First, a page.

Jack Shack TV is a boiler room-esq video mix show that our own local (I count Athens as part of our broader scene even though they have their own distinct community) jack-of-all genre’s DJ Barticus runs out of his basement in Athens, Ohio. You may recognize the name. DJ Barticus was one half of the duo (With DJ Self Help) that ran the widely popular Athens & Columbus Dance or Die party that ran for 6-8 years.Just like in the Dance or Die Parties, DJ Barticus has used Jack Shack TV to push an open format approach to music that place hip-hop, dance, and pop styles of music on an equal pedestal. Read the rest of the post and Interview with Barticus HERE
Interview with DJ Barticus of Jack Shack TV about their guerrilla DJ Shows, VHS tape technology, the utility of Youtube, Copyright issues, and beyond is dropping next thursday on the wordpress site.
Brian Eno Short Interview. Really Great. Great Perseptives on Creation, Music, Art, Etc.
Found Martin Denny’s first ever album “Exotica” (1958) (which sparked the proliferation of the genre of exotica music) at goodwill for 99 cents. My friend Jeff Chenault, whom I just published an interview with today, is an exotica historian and collector. He put me onto these sounds. Very interesting to think about the meaning of the music given the appropriation of ideas of island culture. Take a listen to the track Quiet Village to get a taste for the sound:
I did an interview with local Columbus musican Jeff Chenault about the re-strarting of his experimental music label Exoteque Music. Exoteque music was started by Chenault in 1983 as a DIY cassette label to showcase his own and other like-minded artists work. It went into a period of dormancy during the 90s and now its back releasing a wide array of out print and new music this coming year. I use the interview as a jumping point to further elaborate on the statements I made 2 weeks ago about what makes up the infrastructure of the Columbus scene (Read That Here). I emphasize how understanding our Columbus dance/experimental music scene will always be an incomplete endeavor that defies easy categorization and the only way to truly understand the “state of the scene” is to chart the rich array of ways people express themselves artistically in our city.
Read More: An Outpost on the Fringe: Exoteque Music
This coming weekend on Loc Aut: Interview With Jeff Chenault on his restarting of the Exoteque Music Label in Columbus. I also provide some more commentary on why its important to embrace the complexity of our scene and not just give in to simple categorizations.
I just found a copy of the Juan Atkin’s (aka “Magic Juan”) mix of the first big single by Kevin Saunderson’s Inner City Project “Big Fun” for $2. Pretty Excited about my find.
One of my favorite records was Pantha Du Prince’s 2010 Black Noise. The Follow up comes out next month and is a collaboration between Pantha Du Prince and The Bell Laboratory. Check out this track:
Surprise Surprise. I love this achingly beautiful track by wolf maps:
I love these principles. Its very similar to the principles on which loc aut runs.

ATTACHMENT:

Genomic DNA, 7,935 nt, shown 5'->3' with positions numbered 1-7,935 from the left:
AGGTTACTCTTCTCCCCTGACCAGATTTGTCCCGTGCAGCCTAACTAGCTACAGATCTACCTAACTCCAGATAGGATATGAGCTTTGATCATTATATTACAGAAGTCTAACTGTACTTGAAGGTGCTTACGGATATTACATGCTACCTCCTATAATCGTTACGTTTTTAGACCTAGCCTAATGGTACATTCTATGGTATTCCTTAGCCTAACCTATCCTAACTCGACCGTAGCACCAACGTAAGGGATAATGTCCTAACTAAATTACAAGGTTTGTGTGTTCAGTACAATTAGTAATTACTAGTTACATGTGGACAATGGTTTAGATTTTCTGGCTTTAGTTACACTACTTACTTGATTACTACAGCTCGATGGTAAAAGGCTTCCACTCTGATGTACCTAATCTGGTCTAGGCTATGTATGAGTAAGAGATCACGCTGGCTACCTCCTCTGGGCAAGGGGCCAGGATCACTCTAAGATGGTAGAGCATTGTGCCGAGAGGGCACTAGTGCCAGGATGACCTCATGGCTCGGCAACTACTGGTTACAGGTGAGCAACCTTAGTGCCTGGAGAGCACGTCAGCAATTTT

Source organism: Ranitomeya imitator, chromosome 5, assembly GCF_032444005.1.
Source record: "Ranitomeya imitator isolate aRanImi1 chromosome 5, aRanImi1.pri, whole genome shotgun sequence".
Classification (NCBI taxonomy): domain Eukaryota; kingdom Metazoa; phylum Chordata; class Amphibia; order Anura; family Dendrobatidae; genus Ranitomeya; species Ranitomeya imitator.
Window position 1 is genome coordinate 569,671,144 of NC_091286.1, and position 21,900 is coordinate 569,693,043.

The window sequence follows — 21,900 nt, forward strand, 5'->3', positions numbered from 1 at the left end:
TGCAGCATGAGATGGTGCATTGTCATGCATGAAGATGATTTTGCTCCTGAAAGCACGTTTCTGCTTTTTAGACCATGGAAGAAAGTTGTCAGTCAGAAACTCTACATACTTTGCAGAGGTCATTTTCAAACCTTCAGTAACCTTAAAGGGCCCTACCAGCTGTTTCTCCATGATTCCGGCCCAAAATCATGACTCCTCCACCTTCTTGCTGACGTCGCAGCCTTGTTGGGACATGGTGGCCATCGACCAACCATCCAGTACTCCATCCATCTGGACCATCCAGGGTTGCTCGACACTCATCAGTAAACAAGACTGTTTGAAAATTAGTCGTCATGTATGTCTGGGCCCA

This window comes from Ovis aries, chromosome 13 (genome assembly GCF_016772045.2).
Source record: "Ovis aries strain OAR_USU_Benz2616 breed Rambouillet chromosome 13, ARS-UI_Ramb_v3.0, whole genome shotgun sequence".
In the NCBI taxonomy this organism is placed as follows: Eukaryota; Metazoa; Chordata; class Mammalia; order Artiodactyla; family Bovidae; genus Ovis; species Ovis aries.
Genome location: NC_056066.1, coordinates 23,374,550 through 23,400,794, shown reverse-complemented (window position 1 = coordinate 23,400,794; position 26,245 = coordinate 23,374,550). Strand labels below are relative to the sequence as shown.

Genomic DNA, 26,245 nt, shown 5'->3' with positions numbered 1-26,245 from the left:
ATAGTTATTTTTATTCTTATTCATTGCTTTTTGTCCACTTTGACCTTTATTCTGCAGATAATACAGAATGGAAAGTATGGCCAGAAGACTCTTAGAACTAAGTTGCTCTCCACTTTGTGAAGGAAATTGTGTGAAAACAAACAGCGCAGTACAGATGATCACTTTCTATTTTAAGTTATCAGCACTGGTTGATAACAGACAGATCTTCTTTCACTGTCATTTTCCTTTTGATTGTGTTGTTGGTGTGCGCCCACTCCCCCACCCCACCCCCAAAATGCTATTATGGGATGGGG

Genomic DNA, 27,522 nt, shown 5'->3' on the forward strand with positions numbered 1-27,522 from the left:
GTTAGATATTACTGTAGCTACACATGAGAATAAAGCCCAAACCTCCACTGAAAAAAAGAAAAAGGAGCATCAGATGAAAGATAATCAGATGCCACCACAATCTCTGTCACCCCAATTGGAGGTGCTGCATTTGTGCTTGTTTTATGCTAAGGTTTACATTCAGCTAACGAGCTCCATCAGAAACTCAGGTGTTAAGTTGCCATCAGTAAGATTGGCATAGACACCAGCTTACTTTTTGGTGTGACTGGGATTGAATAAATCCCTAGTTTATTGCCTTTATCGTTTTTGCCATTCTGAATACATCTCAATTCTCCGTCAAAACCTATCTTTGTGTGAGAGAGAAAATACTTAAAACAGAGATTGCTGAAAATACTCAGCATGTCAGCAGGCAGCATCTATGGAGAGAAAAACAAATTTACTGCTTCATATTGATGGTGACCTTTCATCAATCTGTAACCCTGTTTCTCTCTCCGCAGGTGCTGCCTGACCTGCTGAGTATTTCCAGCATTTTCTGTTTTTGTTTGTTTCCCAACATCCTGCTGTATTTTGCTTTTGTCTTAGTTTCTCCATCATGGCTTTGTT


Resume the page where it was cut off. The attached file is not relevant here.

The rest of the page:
TWELVE PRINCIPLES UPON WHICH 12K WAS FOUNDED:
1. Don’t tell listeners what they want to hear, let them discover that for themselves.
2. Treat your audience as they are: intelligent, passionate lovers of art and sound.
3. Evolve constantly, but slowly.
4. Stay quiet, stay small.
5. Strive for timelessness.
6. Never try to be perfect. Beauty is imperfection.
7. Simplicity. Anti-Design.
8. Never try to innovate, be true to yourself, and innovation may happen.
9. Explore sound as art, as a physical phenomenon — with emotion.
10. Develop community.
11. Be spontaneous.
12. Everything will change.
John Shima - “Clatter”
There has been much written about the boom and bust cycles of dance music ( i.e. when is the edm bubble going to burst?). The boom happens when certain strands of dance music attract wider “pop” audiences and bring new listeners into dance communities. During this time, audiences swell, more records are sold, and it is “cool” to be associated with that music community. Much like other “pop” fads, these boom-time periods always come to an end. The bust of a cycle results when the luster of dance music fades and many of those new listeners abandoning dance communities. We are entering what appears to be the tail end of one of these boom periods (Its debatable I suppose), and a lot of keystrokes have been spent trying to decide what is going to happen. The resounding answer people give is that it is natural that dance scenes ebb and flow in popularity, but their survival is not in jeopardy. The problem is that writers often stop there and don’t explain why dance scenes will survive. Looking to how our Columbus scene has weathered these boom/bust cycles in the past provides one way to provide an answer to this question. By drawing on my conversations about our local scene’s recent history, I want to argue that dance music persists in columbus because there is an underlying infrastructure that is kept alive by the people who continue to use the music, ideas, and traditions we all share even when dance music culture is not popular.
"[T]he world let down a lot of good musicians" Sun Ra
Sun Ra — “There Are Other Worlds (They Have Not Told You Of)”<br